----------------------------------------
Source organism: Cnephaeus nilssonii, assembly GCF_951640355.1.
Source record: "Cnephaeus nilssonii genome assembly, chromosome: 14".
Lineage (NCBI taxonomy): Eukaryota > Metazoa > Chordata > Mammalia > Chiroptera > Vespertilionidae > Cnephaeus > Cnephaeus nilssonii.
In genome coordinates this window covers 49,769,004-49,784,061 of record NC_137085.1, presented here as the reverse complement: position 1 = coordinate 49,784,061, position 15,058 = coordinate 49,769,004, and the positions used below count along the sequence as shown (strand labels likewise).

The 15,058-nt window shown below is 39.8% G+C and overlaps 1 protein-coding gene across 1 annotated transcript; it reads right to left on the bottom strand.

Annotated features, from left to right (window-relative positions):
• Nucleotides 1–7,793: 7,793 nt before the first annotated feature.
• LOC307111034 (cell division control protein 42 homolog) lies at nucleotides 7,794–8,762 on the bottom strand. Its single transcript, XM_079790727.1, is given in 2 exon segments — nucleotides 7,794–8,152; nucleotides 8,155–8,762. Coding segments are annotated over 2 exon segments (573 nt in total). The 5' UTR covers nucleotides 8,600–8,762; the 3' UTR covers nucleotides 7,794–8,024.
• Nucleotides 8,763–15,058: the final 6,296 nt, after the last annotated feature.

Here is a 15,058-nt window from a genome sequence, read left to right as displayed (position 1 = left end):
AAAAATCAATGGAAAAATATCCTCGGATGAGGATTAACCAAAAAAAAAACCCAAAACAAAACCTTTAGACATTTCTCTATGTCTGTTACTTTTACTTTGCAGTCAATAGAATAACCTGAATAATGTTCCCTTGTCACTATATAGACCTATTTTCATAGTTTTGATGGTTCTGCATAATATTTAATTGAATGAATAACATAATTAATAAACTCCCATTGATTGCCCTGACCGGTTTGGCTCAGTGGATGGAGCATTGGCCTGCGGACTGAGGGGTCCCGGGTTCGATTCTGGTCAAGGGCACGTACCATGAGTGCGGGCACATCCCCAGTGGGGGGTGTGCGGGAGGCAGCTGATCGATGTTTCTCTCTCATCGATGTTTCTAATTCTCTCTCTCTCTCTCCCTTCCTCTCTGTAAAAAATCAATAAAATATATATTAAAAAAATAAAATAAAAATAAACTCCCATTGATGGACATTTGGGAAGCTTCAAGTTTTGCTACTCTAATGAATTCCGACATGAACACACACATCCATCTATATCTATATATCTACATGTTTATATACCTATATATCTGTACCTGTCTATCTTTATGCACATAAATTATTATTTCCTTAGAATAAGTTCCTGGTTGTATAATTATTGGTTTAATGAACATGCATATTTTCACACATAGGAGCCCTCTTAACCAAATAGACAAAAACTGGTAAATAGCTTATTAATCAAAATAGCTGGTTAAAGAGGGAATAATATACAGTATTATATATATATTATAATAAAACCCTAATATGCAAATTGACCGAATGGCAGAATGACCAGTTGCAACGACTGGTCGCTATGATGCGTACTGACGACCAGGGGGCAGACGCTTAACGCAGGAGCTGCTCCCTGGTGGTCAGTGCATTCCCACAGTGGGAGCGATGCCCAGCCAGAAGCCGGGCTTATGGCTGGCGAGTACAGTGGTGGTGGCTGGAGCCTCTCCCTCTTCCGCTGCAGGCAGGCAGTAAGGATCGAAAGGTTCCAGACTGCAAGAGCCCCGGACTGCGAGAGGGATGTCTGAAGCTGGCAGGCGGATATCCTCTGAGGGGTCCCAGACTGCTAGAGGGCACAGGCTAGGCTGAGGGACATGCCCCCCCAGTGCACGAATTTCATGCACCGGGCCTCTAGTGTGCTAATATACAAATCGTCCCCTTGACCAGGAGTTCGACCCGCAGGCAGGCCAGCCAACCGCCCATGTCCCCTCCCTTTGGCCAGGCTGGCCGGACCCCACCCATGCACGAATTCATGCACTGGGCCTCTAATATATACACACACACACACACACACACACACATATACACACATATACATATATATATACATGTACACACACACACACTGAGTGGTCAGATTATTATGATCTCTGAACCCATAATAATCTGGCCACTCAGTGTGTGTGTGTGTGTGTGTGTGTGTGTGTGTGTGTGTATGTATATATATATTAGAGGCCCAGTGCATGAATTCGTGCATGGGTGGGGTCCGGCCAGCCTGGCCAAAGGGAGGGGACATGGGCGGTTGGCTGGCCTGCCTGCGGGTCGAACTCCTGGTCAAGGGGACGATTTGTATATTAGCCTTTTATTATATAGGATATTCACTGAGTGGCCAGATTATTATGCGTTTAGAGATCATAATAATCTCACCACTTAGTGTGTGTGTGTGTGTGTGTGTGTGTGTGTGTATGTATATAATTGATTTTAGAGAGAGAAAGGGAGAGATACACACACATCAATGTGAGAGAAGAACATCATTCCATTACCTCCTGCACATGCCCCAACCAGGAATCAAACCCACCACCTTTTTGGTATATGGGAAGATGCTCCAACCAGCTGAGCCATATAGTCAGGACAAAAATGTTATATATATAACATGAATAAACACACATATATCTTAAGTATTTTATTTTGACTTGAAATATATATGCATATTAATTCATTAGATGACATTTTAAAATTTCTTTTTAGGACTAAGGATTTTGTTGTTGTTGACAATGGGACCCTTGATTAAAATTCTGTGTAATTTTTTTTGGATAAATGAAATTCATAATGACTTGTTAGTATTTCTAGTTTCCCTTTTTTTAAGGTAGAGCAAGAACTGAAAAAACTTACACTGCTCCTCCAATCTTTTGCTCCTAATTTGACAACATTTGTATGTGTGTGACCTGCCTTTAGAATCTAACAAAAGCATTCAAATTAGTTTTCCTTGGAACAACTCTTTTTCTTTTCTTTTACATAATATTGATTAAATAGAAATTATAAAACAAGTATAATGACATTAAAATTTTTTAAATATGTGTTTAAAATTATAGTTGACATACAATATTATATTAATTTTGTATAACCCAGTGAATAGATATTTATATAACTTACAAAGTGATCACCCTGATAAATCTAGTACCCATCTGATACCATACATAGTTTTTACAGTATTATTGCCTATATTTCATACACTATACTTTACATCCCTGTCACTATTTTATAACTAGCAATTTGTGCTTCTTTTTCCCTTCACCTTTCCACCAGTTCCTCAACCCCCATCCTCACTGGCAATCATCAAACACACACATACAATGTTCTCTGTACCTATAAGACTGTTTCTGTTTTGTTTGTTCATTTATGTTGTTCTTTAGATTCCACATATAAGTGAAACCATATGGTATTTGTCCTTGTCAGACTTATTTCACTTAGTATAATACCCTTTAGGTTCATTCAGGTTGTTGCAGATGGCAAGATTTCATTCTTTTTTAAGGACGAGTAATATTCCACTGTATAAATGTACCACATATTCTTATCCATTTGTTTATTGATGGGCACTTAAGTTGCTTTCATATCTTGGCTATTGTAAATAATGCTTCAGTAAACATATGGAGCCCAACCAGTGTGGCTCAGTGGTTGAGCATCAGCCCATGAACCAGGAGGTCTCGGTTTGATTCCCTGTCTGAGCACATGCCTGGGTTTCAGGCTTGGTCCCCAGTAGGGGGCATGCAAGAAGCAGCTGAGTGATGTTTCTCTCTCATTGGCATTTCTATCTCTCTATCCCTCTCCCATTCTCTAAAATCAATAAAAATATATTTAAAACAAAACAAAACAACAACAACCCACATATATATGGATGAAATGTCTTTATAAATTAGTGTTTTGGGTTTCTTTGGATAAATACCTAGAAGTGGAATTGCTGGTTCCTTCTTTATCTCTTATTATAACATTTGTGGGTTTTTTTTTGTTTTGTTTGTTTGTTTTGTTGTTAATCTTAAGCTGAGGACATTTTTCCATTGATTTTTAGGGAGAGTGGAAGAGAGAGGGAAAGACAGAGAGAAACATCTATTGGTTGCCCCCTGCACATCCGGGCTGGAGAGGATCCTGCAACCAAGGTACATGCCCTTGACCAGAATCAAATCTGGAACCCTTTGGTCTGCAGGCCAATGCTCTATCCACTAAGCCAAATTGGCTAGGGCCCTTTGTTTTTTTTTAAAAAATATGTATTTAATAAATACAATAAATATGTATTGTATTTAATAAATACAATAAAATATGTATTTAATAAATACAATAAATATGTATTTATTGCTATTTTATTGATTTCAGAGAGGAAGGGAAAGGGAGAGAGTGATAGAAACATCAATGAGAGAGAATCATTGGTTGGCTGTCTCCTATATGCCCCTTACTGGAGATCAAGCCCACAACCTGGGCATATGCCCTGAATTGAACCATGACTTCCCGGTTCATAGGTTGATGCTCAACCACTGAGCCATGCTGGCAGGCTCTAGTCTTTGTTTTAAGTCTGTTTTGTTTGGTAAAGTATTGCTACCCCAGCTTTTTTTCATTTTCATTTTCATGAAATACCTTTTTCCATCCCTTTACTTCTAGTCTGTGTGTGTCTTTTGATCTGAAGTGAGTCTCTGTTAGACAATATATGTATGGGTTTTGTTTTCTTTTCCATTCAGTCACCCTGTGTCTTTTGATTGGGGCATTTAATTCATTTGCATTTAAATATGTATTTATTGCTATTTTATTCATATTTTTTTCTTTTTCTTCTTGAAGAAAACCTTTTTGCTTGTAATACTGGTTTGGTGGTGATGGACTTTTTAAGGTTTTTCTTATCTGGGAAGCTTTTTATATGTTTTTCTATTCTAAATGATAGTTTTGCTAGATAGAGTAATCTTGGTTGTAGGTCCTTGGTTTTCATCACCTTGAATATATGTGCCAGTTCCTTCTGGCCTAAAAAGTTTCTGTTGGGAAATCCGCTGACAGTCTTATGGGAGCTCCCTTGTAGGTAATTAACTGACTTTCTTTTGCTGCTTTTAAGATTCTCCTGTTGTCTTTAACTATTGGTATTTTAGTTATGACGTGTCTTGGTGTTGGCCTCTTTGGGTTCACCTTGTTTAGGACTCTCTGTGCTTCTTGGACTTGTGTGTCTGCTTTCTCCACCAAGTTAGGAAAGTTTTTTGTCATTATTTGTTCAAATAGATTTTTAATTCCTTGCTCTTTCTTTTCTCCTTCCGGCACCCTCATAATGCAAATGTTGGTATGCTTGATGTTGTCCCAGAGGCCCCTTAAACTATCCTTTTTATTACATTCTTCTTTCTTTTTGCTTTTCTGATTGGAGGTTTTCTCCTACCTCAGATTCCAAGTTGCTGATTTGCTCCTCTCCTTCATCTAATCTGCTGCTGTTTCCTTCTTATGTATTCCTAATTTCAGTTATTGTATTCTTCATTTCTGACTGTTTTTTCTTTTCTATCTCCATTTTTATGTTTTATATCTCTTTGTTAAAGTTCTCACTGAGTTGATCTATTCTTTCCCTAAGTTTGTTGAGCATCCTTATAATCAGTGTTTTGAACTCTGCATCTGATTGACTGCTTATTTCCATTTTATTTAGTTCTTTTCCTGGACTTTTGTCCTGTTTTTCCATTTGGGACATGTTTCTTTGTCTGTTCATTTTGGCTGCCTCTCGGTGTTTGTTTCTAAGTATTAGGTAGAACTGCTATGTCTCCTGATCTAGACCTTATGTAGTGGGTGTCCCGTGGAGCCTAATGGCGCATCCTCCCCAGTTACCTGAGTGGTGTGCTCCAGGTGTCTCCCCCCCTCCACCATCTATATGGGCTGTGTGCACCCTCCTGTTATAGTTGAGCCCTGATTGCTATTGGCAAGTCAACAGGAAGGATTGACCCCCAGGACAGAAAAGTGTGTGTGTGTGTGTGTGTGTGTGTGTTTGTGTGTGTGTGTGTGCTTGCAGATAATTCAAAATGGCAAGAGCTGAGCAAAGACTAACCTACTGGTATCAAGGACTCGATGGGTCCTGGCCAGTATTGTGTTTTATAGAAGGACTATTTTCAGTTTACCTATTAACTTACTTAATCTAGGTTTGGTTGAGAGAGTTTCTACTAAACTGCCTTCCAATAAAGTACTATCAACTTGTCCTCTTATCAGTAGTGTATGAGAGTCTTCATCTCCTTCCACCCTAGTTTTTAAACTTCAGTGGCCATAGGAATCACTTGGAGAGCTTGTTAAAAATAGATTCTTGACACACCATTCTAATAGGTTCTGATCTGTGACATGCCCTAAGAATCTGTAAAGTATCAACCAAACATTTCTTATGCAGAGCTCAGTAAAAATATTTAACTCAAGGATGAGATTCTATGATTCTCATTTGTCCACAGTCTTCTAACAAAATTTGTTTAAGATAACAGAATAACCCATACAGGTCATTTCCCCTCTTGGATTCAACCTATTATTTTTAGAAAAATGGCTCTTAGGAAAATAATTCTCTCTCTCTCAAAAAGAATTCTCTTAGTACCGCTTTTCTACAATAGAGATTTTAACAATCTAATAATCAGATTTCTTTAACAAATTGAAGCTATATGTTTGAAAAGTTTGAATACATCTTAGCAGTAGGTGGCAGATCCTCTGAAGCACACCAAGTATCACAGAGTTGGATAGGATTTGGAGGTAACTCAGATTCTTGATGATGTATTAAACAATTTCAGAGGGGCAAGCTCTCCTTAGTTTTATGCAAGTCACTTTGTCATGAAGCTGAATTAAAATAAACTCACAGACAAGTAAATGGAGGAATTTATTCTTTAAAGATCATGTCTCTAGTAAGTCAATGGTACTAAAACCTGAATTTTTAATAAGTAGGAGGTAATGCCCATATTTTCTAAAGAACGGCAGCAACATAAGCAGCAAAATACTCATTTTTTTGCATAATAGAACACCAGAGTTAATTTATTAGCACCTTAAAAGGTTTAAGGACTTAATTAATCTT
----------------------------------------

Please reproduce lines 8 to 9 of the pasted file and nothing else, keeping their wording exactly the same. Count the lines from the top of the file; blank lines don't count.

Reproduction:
• LOC307111034 (cell division control protein 42 homolog) lies at nucleotides 7,794–8,762 on the bottom strand. Its single transcript, XM_079790727.1, is given in 2 exon segments — nucleotides 7,794–8,152; nucleotides 8,155–8,762. Coding segments are annotated over 2 exon segments (573 nt in total). The 5' UTR covers nucleotides 8,600–8,762; the 3' UTR covers nucleotides 7,794–8,024.
• Nucleotides 8,763–15,058: the final 6,296 nt, after the last annotated feature.